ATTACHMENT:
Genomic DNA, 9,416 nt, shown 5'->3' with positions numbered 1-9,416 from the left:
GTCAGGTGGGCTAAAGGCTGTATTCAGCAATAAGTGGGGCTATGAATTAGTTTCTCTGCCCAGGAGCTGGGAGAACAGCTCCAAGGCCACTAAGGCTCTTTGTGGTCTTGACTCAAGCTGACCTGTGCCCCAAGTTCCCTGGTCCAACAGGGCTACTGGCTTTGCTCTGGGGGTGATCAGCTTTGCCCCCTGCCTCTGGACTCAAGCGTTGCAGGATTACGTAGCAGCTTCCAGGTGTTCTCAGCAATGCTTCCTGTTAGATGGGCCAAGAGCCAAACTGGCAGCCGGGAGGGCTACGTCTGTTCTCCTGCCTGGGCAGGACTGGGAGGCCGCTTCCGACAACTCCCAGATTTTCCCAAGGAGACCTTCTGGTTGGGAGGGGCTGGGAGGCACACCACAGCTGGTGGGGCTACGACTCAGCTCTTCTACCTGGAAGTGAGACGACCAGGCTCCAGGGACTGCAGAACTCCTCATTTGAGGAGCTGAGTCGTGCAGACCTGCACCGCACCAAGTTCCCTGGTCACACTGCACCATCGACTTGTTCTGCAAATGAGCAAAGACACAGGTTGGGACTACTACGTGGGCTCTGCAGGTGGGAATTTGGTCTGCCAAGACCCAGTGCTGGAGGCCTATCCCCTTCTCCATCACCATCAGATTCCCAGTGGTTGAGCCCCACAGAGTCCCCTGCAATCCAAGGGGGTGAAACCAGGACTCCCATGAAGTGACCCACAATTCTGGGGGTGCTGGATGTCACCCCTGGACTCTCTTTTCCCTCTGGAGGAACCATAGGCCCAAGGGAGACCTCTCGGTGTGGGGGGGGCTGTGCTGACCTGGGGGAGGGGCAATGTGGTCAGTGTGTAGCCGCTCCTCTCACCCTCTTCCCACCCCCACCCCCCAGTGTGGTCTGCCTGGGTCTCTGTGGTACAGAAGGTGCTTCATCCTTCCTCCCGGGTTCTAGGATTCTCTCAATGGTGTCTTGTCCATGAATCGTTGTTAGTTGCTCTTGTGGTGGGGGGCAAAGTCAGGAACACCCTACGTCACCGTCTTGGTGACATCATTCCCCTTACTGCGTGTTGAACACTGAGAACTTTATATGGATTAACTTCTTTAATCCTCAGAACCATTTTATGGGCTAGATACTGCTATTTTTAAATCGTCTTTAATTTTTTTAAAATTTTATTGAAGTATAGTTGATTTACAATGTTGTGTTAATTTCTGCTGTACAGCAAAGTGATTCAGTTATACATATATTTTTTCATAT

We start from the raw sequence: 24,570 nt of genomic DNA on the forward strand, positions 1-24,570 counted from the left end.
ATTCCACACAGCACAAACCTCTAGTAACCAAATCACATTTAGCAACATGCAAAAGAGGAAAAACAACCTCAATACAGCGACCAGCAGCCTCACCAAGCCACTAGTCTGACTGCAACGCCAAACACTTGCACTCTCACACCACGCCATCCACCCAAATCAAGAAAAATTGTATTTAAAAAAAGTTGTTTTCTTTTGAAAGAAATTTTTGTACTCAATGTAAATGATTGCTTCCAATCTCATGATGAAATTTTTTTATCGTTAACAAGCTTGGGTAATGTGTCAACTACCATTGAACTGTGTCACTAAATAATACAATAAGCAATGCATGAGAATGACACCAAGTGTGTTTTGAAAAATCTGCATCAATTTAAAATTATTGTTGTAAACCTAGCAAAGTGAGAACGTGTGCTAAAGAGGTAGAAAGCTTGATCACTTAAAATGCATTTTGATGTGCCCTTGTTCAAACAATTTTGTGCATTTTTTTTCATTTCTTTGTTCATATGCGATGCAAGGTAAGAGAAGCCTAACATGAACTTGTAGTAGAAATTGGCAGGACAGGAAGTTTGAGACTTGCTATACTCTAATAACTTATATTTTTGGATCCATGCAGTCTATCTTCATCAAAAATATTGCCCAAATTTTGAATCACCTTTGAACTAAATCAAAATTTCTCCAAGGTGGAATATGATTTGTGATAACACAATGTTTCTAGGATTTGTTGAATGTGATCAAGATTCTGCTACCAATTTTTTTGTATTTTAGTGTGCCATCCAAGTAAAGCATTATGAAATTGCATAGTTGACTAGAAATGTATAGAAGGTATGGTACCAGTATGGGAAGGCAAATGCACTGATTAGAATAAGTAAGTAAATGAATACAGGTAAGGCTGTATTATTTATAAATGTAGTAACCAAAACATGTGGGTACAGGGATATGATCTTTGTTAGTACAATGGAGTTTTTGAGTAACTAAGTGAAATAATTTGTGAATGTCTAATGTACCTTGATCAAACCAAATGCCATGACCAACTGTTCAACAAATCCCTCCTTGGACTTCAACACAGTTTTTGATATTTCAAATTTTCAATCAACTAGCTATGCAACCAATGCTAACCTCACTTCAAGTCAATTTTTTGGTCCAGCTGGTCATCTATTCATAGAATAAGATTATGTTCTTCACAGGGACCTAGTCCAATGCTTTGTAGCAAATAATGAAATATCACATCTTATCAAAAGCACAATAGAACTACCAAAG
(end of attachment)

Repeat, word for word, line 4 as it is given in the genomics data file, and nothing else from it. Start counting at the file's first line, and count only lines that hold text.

ATTCCACACAGCACAAACCTCTAGTAACCAAATCACATTTAGCAACATGCAAAAGAGGAAAAACAACCTCAATACAGCGACCAGCAGCCTCACCAAGCCACTAGTCTGACTGCAACGCCAAACACTTGCACTCTCACACCACGCCATCCACCCAAATCAAGAAAAATTGTATTTAAAAAAAGTTGTTTTCTTTTGAAAGAAATTTTTGTACTCAATGTAAATGATTGCTTCCAATCTCATGATGAAATTTTTTTATCGTTAACAAGCTTGGGTAATGTGTCAACTACCATTGAACTGTGTCACTAAATAATACAATAAGCAATGCATGAGAATGACACCAAGTGTGTTTTGAAAAATCTGCATCAATTTAAAATTATTGTTGTAAACCTAGCAAAGTGAGAACGTGTGCTAAAGAGGTAGAAAGCTTGATCACTTAAAATGCATTTTGATGTGCCCTTGTTCAAACAATTTTGTGCATTTTTTTTCATTTCTTTGTTCATATGCGATGCAAGGTAAGAGAAGCCTAACATGAACTTGTAGTAGAAATTGGCAGGACAGGAAGTTTGAGACTTGCTATACTCTAATAACTTATATTTTTGGATCCATGCAGTCTATCTTCATCAAAAATATTGCCCAAATTTTGAATCACCTTTGAACTAAATCAAAATTTCTCCAAGGTGGAATATGATTTGTGATAACACAATGTTTCTAGGATTTGTTGAATGTGATCAAGATTCTGCTACCAATTTTTTTGTATTTTAGTGTGCCATCCAAGTAAAGCATTATGAAATTGCATAGTTGACTAGAAATGTATAGAAGGTATGGTACCAGTATGGGAAGGCAAATGCACTGATTAGAATAAGTAAGTAAATGAATACAGGTAAGGCTGTATTATTTATAAATGTAGTAACCAAAACATGTGGGTACAGGGATATGATCTTTGTTAGTACAATGGAGTTTTTGAGTAACTAAGTGAAATAATTTGTGAATGTCTAATGTACCTTGATCAAACCAAATGCCATGACCAACTGTTCAACAAATCCCTCCTTGGACTTCAACACAGTTTTTGATATTTCAAATTTTCAATCAACTAGCTATGCAACCAATGCTAACCTCACTTCAAGTCAATTTTTTGGTCCAGCTGGTCATCTATTCATAGAATAAGATTATGTTCTTCACAGGGACCTAGTCCAATGCTTTGTAGCAAATAATGAAATATCACATCTTATCAAAAGCACAATAGAACTACCAAAG